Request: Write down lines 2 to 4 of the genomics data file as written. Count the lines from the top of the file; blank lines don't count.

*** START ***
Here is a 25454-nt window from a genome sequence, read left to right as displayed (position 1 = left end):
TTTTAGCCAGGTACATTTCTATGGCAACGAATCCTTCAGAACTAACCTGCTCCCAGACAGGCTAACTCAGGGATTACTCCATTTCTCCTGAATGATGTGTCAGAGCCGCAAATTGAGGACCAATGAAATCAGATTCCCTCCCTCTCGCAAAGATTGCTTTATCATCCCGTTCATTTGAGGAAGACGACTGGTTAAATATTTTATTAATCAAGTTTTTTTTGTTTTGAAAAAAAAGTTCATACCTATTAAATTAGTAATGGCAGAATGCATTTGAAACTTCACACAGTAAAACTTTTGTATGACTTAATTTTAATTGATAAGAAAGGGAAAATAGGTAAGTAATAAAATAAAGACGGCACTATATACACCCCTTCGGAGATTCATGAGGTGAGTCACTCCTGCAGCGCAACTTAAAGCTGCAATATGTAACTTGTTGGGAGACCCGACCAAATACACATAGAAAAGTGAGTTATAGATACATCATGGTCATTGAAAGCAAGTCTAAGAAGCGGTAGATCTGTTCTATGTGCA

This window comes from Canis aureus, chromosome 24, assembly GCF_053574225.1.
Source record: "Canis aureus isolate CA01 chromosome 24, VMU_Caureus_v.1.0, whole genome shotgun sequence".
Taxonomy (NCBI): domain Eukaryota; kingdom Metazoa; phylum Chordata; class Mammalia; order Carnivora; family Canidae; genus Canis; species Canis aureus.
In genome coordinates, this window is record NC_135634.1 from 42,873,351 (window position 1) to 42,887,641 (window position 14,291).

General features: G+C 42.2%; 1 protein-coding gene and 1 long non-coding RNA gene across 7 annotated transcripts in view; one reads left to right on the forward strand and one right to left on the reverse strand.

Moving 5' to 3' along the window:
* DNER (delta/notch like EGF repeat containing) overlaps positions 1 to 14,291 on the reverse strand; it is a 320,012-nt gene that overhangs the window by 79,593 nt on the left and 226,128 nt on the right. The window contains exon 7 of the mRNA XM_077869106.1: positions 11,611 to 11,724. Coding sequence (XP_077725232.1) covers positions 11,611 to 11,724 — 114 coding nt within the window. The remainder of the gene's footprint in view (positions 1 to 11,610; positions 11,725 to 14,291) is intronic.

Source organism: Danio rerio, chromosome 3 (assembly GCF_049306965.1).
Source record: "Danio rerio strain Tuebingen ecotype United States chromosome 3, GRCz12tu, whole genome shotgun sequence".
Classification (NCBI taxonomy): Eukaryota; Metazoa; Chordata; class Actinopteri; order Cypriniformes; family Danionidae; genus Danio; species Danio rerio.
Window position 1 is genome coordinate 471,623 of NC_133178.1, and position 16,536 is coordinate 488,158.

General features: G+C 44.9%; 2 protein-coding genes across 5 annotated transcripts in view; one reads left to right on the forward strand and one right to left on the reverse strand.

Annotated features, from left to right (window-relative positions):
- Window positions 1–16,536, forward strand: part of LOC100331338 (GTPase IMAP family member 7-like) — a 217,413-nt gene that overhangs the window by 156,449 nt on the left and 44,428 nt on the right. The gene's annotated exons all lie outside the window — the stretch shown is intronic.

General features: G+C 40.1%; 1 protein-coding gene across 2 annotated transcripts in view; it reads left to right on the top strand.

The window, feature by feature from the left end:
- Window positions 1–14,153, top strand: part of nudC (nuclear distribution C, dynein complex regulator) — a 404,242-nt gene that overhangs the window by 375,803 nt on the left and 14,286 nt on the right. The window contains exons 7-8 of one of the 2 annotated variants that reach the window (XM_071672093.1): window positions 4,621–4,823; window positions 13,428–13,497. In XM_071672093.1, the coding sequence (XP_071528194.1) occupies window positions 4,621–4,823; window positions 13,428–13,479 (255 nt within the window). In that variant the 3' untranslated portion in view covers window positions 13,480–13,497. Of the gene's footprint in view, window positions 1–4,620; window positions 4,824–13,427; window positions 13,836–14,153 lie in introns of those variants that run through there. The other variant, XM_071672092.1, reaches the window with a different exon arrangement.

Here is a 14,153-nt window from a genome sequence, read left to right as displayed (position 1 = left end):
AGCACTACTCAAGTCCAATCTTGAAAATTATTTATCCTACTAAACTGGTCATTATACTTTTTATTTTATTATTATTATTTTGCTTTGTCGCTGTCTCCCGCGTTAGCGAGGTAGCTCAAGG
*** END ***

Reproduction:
TTTTAGCCAGGTACATTTCTATGGCAACGAATCCTTCAGAACTAACCTGCTCCCAGACAGGCTAACTCAGGGATTACTCCATTTCTCCTGAATGATGTGTCAGAGCCGCAAATTGAGGACCAATGAAATCAGATTCCCTCCCTCTCGCAAAGATTGCTTTATCATCCCGTTCATTTGAGGAAGACGACTGGTTAAATATTTTATTAATCAAGTTTTTTTTGTTTTGAAAAAAAAGTTCATACCTATTAAATTAGTAATGGCAGAATGCATTTGAAACTTCACACAGTAAAACTTTTGTATGACTTAATTTTAATTGATAAGAAAGGGAAAATAGGTAAGTAATAAAATAAAGACGGCACTATATACACCCCTTCGGAGATTCATGAGGTGAGTCACTCCTGCAGCGCAACTTAAAGCTGCAATATGTAACTTGTTGGGAGACCCGACCAAATACACATAGAAAAGTGAGTTATAGATACATCATGGTCATTGAAAGCAAGTCTAAGAAGCGGTAGATCTGTTCTATGTGCA

This window comes from Canis aureus, chromosome 24, assembly GCF_053574225.1.
Source record: "Canis aureus isolate CA01 chromosome 24, VMU_Caureus_v.1.0, whole genome shotgun sequence".